Federal drywall tariff in Western Canada raises costs

Federal drywall tariff in Western Canada raises costs.

VICTORIA — Drywall prices across Western Canada have shot through the roof after the federal government imposed preliminary anti-dumping tariffs of up to 276% on gypsum board products imported from the US.

Builders and suppliers fear the ruling could disrupt the supply of the boarding used in walls and ceilings and threaten the completion of residential, commercial and public projects. The tariffs also risk bankrupting contractors who operate under fixed-priced contracts.

A spokesman for Canada’s largest independent gypsum supplier said the tariffs undermines the stability of the industry and could impact the rebuilding efforts in Fort McMurray, where thousands of buildings were destroyed by fire earlier this year.

“If we can’t get enough material to ship into the province of Alberta then as Fort McMurray stands, it would be affected like everybody else,” said Doug Skrepnek, chief executive officer at WSB Titan in a telephone interview from Vaughan, Ont.

He said the surprise decision on tariffs hammered the industry.

“On Sept. 6 we went from understanding there may be a tariff to there is a tariff and that tariff will add between 50% and 60%, depending upon the market, price increase to our customers,” said Skrepnek, whose company supplies one in every six sheets of drywall used in Canada.

The Canada Border Services Agency imposed preliminary tariffs last Tuesday on US gypsum board imported into Canada for use in British Columbia, Alberta, Saskatchewan, Manitoba and the Yukon and Northwest Territories.

A CBSA statement = said Canadian producers have legislated rights to seek protection from dumped imports by way of duties.

“Following a complaint filed on April 18, 2016, by CertainTeed Gypsum Canada Inc. of Mississauga, Ont., the CBSA initiated an investigation on June 6, 2016,” said the statement. “The CBSA made a preliminary determination of dumping on September 6, 2016 and provisional duties were imposed at that time to offset the dumping.”

No one from CertainTeed Gypsum Canada was immediately available for comment.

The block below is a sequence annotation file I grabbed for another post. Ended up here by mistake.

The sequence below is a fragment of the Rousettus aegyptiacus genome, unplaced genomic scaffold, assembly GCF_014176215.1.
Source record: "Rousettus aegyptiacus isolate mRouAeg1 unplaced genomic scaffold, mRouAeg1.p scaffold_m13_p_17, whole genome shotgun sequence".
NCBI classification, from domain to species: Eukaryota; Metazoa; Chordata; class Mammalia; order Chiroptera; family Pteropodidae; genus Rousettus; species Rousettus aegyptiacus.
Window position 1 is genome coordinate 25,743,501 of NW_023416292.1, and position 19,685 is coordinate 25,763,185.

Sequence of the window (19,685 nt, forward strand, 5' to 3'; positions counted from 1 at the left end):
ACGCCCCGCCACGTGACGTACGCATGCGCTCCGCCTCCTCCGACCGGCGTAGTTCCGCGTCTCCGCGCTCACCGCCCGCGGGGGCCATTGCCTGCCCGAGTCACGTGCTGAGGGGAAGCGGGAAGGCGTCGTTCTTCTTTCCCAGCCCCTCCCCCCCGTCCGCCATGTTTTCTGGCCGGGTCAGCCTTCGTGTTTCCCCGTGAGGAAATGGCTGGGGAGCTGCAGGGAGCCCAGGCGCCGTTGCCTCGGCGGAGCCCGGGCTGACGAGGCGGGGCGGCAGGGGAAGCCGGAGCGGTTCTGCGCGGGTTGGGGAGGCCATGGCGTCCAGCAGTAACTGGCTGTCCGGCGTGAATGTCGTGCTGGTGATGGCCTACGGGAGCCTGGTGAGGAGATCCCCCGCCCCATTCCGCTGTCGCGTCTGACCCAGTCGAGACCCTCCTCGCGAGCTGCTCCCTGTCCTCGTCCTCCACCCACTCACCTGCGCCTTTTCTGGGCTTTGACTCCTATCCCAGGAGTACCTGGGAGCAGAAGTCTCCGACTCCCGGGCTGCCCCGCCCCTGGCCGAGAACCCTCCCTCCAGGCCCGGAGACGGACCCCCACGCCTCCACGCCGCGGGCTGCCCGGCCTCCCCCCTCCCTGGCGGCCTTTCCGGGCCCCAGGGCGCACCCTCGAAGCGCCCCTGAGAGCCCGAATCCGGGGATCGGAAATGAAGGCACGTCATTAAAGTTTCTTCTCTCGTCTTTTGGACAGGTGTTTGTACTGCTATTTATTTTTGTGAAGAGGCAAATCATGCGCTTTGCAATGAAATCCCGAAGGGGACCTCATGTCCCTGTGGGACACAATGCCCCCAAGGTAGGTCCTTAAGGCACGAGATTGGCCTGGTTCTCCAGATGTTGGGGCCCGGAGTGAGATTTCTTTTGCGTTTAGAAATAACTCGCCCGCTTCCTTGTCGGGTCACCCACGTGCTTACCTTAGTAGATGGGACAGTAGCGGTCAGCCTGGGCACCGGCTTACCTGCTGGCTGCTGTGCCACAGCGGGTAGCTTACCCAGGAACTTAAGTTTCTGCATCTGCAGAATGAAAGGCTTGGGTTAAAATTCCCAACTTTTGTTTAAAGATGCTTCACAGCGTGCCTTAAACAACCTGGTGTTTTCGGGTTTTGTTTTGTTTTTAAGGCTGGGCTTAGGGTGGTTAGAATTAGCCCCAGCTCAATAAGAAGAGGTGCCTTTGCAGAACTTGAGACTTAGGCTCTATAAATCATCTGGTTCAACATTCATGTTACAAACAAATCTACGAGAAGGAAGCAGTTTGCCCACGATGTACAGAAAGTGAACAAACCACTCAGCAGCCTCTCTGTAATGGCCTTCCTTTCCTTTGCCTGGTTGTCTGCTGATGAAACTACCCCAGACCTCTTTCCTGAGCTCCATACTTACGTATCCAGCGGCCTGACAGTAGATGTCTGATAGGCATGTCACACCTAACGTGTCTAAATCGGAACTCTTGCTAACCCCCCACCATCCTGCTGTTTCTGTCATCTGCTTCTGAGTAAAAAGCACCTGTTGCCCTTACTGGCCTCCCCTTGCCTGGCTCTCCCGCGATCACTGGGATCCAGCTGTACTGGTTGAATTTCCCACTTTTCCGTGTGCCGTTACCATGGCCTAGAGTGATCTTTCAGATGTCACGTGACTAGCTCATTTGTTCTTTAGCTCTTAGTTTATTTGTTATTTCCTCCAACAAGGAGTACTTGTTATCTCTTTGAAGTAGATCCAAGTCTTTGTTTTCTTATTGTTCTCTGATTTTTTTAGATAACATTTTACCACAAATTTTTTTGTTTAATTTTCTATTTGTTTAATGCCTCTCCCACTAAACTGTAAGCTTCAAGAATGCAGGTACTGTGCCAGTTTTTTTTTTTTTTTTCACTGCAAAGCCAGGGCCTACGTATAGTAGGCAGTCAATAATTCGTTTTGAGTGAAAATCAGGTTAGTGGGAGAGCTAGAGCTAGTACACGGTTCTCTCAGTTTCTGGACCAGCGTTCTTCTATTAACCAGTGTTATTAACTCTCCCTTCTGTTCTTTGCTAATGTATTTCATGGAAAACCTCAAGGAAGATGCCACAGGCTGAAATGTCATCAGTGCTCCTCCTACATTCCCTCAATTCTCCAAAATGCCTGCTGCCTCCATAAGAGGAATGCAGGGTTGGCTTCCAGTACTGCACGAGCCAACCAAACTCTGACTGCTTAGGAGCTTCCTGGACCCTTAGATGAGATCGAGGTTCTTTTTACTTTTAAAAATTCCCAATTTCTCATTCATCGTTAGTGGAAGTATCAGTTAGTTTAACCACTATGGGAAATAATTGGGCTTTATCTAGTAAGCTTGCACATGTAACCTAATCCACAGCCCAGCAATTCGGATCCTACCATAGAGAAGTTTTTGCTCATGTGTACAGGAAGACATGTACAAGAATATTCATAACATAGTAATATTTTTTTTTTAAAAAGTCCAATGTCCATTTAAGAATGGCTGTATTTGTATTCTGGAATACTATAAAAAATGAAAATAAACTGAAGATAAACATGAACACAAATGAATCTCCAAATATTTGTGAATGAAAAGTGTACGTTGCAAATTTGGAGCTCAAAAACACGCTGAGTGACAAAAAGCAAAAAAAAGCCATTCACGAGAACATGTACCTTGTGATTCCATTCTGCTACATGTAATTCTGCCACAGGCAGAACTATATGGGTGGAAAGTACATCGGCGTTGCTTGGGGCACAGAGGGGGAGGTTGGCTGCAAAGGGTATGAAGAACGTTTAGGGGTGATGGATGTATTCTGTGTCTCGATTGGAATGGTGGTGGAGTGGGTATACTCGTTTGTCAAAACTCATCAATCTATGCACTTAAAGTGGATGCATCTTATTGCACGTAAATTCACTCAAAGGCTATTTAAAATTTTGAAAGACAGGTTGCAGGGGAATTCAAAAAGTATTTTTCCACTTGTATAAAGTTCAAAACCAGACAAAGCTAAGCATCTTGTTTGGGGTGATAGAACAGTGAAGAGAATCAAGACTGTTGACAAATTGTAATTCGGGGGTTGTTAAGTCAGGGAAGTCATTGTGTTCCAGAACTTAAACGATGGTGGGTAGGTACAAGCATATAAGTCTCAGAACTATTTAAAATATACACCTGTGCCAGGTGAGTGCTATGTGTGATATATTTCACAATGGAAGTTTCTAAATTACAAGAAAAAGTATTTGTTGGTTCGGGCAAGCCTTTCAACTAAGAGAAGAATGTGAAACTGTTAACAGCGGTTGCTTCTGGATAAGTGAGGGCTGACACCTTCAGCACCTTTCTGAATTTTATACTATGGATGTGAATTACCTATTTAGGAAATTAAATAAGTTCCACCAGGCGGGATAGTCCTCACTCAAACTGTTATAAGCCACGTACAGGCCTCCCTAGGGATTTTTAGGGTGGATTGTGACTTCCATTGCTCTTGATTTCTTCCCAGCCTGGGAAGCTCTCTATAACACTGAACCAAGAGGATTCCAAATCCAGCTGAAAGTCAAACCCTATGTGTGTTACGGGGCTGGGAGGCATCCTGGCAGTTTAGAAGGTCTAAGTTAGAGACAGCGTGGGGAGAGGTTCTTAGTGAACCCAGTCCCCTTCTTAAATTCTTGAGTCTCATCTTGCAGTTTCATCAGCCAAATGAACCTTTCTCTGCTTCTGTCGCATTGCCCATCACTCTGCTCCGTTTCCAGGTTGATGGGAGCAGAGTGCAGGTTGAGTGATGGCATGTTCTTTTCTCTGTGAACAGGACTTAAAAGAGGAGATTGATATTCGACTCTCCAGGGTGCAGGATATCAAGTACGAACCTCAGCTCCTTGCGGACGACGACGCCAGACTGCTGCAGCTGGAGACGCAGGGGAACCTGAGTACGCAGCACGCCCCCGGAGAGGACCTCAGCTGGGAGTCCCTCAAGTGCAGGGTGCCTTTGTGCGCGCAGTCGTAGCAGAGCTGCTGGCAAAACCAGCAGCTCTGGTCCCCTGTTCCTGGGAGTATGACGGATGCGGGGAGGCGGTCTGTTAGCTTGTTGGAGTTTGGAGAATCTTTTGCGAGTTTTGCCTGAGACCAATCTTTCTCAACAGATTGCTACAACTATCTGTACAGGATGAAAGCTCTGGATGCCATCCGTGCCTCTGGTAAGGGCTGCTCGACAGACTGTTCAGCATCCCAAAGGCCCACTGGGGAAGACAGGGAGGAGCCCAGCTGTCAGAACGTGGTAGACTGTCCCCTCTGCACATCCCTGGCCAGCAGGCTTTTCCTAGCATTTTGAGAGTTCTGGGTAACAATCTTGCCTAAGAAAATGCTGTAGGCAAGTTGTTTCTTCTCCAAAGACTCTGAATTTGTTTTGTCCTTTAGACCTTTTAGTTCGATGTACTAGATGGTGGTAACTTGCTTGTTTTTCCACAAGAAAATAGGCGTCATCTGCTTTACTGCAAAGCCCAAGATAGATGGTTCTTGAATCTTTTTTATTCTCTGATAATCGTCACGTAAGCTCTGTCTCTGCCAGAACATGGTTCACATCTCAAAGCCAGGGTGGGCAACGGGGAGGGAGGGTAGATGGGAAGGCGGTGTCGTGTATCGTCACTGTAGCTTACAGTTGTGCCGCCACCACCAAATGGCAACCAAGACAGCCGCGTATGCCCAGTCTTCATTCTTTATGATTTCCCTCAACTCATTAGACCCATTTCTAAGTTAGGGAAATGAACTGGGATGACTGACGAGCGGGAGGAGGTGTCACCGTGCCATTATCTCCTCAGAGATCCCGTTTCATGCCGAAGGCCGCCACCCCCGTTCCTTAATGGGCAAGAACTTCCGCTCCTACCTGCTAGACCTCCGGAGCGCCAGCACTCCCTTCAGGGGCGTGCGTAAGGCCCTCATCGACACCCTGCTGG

Skrepnek said CertainTeed has gypsum production plants in Vancouver, Calgary and Winnipeg, but the operations are only able to supply between 40% and 60% of the building needs in Western Canada.

The limited supply of CertainTeed gypsum in Western Canada is one reason why US product is imported into Canada, he said.

The CBSA decision is under review for the next three months, but the import duty will remain until a final decision is made, Skrepnek said.

“It is my hope and my desire someone listens and realizes there are thousands of people who really can’t wait 90 days for someone to realize this is a massive issue that needs to be dealt with today,” he said.

News from © Canadian Press Enterprises Inc. 2016
2 Comments » for Federal drywall tariff in Western Canada raises costs
  1. ray says:

    good to see prices are not going up in the east, they fully support our new happy happy ways government and should reap the benefits. Put a new slant on “freezing in the dark”

  2. RG Allan says:

    In regards to the Drywall Dumping report !
    Allowing a complaint(CertainTeed Gypsum) by a company who is essentially a branch plant of a foreign owner conglomerate (Saint Gobain) to adversely affect the entire building industry in “select” parts of Canada should be considered as treason and effectively a legal battle should ensue between the Western Canadian building industry and the CBSA. The CBSA should not be subject to deciding those trade disputes by itself as it affects both industry and small business economies.
    The report should also be subject to 3rd party analysis outlining pricing policies and effective cost data supplied by industry, in many cases directly by those manufacturing operations. And by allowing what amounts to unfair tariff’s to be levied only in specific areas is by definition un democratic process and indicates an unfair trade bias by CBSA in favour of a singular manufacturer. The CBSA tribunal board should be shamed for their outlandishly arrogant mindless use of discretionary laws and promptly fired.

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